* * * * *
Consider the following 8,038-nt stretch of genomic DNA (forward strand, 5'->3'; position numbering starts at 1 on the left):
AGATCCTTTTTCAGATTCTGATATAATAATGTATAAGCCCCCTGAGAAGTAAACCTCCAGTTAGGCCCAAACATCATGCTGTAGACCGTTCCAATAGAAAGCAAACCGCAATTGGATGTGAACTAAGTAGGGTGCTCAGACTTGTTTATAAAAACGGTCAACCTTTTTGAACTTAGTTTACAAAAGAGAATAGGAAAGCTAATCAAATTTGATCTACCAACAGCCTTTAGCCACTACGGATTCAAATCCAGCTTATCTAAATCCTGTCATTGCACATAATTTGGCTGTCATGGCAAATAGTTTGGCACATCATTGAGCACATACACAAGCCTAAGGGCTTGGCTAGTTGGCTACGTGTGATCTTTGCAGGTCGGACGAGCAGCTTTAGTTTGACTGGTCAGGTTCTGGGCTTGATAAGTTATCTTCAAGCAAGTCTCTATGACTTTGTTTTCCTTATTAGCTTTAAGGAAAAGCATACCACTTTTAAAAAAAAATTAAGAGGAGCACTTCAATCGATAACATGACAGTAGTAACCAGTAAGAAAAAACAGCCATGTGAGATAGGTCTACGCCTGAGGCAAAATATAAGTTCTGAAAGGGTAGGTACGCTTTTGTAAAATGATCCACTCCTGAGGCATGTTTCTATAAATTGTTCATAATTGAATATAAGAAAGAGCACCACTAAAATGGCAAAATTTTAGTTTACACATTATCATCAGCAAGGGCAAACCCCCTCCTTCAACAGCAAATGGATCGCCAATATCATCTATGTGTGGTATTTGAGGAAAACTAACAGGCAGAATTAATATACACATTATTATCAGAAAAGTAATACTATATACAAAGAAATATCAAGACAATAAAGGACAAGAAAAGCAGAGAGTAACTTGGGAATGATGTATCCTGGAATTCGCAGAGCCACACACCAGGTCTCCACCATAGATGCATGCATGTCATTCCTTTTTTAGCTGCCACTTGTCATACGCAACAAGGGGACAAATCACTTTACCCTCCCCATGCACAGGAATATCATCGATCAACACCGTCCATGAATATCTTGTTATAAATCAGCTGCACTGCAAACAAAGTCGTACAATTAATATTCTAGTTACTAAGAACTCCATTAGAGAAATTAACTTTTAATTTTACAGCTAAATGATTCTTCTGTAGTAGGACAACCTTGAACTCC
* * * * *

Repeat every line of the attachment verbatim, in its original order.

Consider the following 8,038-nt stretch of genomic DNA (forward strand, 5'->3'; position numbering starts at 1 on the left):
AGATCCTTTTTCAGATTCTGATATAATAATGTATAAGCCCCCTGAGAAGTAAACCTCCAGTTAGGCCCAAACATCATGCTGTAGACCGTTCCAATAGAAAGCAAACCGCAATTGGATGTGAACTAAGTAGGGTGCTCAGACTTGTTTATAAAAACGGTCAACCTTTTTGAACTTAGTTTACAAAAGAGAATAGGAAAGCTAATCAAATTTGATCTACCAACAGCCTTTAGCCACTACGGATTCAAATCCAGCTTATCTAAATCCTGTCATTGCACATAATTTGGCTGTCATGGCAAATAGTTTGGCACATCATTGAGCACATACACAAGCCTAAGGGCTTGGCTAGTTGGCTACGTGTGATCTTTGCAGGTCGGACGAGCAGCTTTAGTTTGACTGGTCAGGTTCTGGGCTTGATAAGTTATCTTCAAGCAAGTCTCTATGACTTTGTTTTCCTTATTAGCTTTAAGGAAAAGCATACCACTTTTAAAAAAAAATTAAGAGGAGCACTTCAATCGATAACATGACAGTAGTAACCAGTAAGAAAAAACAGCCATGTGAGATAGGTCTACGCCTGAGGCAAAATATAAGTTCTGAAAGGGTAGGTACGCTTTTGTAAAATGATCCACTCCTGAGGCATGTTTCTATAAATTGTTCATAATTGAATATAAGAAAGAGCACCACTAAAATGGCAAAATTTTAGTTTACACATTATCATCAGCAAGGGCAAACCCCCTCCTTCAACAGCAAATGGATCGCCAATATCATCTATGTGTGGTATTTGAGGAAAACTAACAGGCAGAATTAATATACACATTATTATCAGAAAAGTAATACTATATACAAAGAAATATCAAGACAATAAAGGACAAGAAAAGCAGAGAGTAACTTGGGAATGATGTATCCTGGAATTCGCAGAGCCACACACCAGGTCTCCACCATAGATGCATGCATGTCATTCCTTTTTTAGCTGCCACTTGTCATACGCAACAAGGGGACAAATCACTTTACCCTCCCCATGCACAGGAATATCATCGATCAACACCGTCCATGAATATCTTGTTATAAATCAGCTGCACTGCAAACAAAGTCGTACAATTAATATTCTAGTTACTAAGAACTCCATTAGAGAAATTAACTTTTAATTTTACAGCTAAATGATTCTTCTGTAGTAGGACAACCTTGAACTCC